Regulatory Split Costs Policyholders

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Something got lost in the flap about big rate increases for individual health insurance: Some policyholders got a worse deal than others, depending on which state regulator oversees the policy.

A review by the state Department of Managed Care found that 121,000 people whose Anthem Blue Cross insurance policies it regulates are facing a rate increase 3 to 4 percentage points higher than increases facing 70,000 people enrolled in similar policies with the same name that are regulated by the state Department of Insurance.

Few consumers who buy individual policies, as opposed to employer-sponsored plans, may know which agency oversees them. But there can be real differences.

Rates for the Blue Cross policies regulated by the managed-care agency will rise May 1, while those regulated by the insurance department go up July 1, widening the gap. A mid-year change to deductibles paid by people with plans at the insurance department but not the managed-care agency will broaden it further.

There also are rate differences between similar policies offered by Blue Shield that are regulated by both agencies. Managed-care regulators have sent letters to both insurers asking them to explain the disparities and justify the rate increases. Anthem Blue Cross has an April 25 deadline to respond; Blue Shield has until April 27.

Insurance department spokesman Ioannis Kazanis said via e-mail that the department has reviewed rate filings for policies it oversees but not those filed with the managed-care agency.

Some say these disparities highlight the need to consolidate health insurance regulation under one agency.

"Front and center is the fact that more than 100,000 Californians are suffering higher rates as a result of this unnecessarily complex system," said Doug Heller , executive director of Consumer Watchdog, a nonpartisan public interest organization in Santa Monica.

The problem stems from the gray area over who regulates preferred-provider organization plans.

So-called PPOs offer a broader network of providers than do health maintenance organizations, but members have to pay more if they go outside the established network.

The insurance department regulates most PPOs and traditional indemnity plans; the managed-care agency oversees mostly HMOs. Yet managed-care plans launched high-deductible PPO plans in response to market pressure for cheap alternatives and some of the older ones – with a total of 150,000 members at Blue Cross and Blue Shield – are regulated by the managed-care agency.

"It goes back to historical placement of these products," department spokeswoman Lynne Randolph said. "That's all we have left."

Overall, PPO plans regulated by the managed-care agency tend to have richer benefits, including maternity care, said Maureen McKennan, deputy director of plan and provider relations. The law that established the agency requires its policies to offer comprehensive benefits.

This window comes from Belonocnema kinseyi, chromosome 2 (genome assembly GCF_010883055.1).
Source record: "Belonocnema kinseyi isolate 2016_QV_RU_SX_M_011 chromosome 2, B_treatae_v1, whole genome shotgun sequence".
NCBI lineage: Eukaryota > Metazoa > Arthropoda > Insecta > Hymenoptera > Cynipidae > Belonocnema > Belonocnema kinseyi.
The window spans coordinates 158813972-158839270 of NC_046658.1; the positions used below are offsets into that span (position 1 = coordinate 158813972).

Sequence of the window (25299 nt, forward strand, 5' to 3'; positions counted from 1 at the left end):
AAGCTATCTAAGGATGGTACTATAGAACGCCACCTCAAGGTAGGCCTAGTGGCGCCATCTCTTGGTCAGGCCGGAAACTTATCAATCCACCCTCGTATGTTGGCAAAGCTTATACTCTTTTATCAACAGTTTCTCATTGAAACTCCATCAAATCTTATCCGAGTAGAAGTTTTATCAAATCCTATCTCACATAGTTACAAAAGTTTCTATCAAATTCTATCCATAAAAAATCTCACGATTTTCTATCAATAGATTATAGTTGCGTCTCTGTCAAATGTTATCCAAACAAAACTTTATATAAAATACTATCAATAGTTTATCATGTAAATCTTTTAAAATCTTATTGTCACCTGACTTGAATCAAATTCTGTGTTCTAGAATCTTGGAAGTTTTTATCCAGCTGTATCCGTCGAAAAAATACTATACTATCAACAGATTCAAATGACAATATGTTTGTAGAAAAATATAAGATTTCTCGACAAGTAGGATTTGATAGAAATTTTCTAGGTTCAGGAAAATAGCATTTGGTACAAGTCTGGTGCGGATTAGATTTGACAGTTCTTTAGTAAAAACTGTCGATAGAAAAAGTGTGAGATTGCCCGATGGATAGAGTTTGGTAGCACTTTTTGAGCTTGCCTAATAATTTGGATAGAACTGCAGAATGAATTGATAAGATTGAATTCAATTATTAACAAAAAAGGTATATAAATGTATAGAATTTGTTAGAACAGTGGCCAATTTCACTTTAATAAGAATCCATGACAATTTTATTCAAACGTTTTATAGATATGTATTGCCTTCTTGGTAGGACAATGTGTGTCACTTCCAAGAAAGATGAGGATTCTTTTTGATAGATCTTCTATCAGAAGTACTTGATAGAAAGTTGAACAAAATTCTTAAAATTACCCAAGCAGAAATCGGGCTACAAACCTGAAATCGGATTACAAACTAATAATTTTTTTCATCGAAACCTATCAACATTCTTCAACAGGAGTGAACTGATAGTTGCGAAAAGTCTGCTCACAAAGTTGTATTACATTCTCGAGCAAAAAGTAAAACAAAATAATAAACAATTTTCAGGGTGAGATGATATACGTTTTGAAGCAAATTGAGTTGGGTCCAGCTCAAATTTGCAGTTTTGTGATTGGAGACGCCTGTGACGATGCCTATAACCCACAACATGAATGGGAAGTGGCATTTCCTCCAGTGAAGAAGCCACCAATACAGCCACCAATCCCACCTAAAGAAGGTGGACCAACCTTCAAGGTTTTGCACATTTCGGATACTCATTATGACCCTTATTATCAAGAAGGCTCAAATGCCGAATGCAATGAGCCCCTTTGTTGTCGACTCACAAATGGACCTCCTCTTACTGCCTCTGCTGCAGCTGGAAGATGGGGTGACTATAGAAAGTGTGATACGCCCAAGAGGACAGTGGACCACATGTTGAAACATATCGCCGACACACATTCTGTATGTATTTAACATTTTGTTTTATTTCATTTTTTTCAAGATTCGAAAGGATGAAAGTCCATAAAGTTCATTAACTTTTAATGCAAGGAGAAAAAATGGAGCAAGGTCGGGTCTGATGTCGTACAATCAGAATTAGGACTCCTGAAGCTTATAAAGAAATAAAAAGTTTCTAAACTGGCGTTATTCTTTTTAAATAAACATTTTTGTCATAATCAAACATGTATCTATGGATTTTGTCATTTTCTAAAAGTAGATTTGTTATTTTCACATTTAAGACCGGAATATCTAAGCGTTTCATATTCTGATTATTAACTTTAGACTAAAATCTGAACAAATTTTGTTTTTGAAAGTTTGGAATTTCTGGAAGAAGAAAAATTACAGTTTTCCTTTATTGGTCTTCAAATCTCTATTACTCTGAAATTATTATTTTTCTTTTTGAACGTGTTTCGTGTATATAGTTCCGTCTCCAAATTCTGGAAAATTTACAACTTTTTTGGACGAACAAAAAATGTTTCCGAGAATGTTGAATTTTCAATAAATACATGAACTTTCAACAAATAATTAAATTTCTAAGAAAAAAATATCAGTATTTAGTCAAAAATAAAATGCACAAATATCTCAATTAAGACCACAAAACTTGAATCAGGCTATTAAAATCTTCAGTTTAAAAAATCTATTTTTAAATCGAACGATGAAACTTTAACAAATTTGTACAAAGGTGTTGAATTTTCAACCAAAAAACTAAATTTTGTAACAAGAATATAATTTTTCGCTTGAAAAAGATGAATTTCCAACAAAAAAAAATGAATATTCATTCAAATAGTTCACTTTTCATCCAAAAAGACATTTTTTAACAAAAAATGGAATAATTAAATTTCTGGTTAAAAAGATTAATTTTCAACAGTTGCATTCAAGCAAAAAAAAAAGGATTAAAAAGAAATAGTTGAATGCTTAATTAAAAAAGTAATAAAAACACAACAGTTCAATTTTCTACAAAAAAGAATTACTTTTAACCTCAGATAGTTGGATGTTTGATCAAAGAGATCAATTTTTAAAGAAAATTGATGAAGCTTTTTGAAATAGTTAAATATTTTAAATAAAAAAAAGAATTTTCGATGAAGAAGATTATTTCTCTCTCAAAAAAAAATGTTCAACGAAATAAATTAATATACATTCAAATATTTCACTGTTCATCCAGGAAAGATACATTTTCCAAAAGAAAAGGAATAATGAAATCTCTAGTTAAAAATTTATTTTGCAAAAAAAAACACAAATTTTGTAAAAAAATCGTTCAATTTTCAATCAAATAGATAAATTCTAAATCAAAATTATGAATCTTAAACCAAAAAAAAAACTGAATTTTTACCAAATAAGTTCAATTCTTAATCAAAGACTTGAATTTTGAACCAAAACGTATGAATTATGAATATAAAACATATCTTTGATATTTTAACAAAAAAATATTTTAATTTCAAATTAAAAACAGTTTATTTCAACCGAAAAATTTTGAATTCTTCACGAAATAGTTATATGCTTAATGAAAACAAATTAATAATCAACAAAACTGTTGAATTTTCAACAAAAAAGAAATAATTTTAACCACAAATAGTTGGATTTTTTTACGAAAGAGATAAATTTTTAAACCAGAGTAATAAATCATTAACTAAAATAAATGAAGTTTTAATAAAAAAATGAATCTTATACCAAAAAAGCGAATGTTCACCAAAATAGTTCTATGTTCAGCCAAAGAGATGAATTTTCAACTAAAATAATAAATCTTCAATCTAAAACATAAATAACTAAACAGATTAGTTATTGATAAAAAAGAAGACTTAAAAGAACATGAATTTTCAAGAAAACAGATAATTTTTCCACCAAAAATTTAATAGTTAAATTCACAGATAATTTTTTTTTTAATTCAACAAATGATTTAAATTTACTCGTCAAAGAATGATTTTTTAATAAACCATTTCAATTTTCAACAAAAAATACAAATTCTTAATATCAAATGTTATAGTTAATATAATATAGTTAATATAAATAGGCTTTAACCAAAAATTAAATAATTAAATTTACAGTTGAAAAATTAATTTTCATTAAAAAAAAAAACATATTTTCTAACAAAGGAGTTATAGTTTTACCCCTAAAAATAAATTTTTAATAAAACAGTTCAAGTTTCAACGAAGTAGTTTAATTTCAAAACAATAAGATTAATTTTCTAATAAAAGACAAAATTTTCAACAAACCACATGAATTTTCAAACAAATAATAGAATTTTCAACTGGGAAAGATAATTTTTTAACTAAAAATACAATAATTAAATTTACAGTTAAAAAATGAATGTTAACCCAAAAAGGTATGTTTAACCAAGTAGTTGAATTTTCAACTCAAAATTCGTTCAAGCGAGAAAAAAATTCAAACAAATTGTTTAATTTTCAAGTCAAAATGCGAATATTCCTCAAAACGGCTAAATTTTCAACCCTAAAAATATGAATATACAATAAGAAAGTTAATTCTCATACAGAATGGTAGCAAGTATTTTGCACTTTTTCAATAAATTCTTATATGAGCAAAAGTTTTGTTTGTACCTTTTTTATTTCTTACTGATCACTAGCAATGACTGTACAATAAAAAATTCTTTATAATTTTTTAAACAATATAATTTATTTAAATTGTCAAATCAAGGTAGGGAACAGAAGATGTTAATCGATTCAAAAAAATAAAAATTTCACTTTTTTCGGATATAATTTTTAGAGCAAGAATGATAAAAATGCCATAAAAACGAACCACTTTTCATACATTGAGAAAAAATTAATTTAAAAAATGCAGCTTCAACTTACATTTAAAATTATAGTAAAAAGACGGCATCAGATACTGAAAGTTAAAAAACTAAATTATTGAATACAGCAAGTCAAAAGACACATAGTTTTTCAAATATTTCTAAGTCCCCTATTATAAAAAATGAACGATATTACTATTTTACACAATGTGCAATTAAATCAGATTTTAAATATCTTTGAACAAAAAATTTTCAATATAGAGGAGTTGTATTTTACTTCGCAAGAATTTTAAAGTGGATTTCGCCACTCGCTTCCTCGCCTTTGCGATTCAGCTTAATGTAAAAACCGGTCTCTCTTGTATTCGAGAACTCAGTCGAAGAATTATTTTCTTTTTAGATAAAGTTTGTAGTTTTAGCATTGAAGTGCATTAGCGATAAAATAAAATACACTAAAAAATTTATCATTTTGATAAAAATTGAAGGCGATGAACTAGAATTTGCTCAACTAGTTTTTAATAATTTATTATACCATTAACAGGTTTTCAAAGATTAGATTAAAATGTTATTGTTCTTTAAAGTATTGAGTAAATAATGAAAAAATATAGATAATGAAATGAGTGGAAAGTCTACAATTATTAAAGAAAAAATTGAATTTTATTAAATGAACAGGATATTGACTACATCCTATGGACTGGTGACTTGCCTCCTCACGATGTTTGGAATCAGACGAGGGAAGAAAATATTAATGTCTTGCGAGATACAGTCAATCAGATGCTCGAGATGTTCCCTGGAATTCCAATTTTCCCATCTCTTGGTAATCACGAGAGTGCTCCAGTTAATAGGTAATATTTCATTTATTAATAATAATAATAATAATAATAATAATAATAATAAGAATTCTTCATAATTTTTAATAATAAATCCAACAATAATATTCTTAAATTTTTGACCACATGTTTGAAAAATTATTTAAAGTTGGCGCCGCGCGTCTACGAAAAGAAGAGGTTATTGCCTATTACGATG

That generally means higher medical costs – and higher rates.

The products and membership mix at the two agencies are "quite different and, as such, reflect a very different medical cost," Anthem Blue Cross said in a prepared statement.

Another factor in the cost disparity: The number of Anthem members at the managed-care agency has been shrinking as many healthier consumers move to cheaper policies overseen by the insurance department. Those who are sicker tend to stay put, contributing to higher use of medical services – and higher premiums – according to the company.

Anthem's individual-policy business at the managed-care agency operated at a "substantial loss" in 2010 and will likely continue to lose money this year, even with the new rates in place, the company said.

The same outward migration is occurring at Blue Shield, with sicker members also staying put, Blue Shield spokesman Tom Epstein said in a prepared statement.

"Since the membership transferring out of DMHC had lower average medical expenses than those who remained, the 2010 and 2011 rates reflect the higher per-capita medical costs of those who continued to be covered by our DMHC plans," Epstein said.

This is true even though some of the plans offered at both agencies are virtually identical.

Consumers – and their insurance brokers – are looking for the best deal to fit their needs. Most have no idea which government agency regulates the product.

"We are looking to do what we can for clients," said Eric Greathouse, a local broker with Filice Insurance. "Where we steer them depends on how they use health care, so they don't overpay for a rich benefit design for stuff they don't need. These people are only concerned about the cost per month. The DOI versus DHMC thing? We're not even thinking about it."

For brokers, there is no reference to whom regulates the plan; individual insurance policies are simply listed with one rate for a specific age, said Conny Saab, chief executive officer at PWA Insurance Services in Gold River.

"Obviously, DMHC is a better deal for Blue Cross and CDI a better deal for the consumer, especially since the benefits are the same. Makes me wonder whey we have two agencies if they are not cooperating in their oversight and sharing information."

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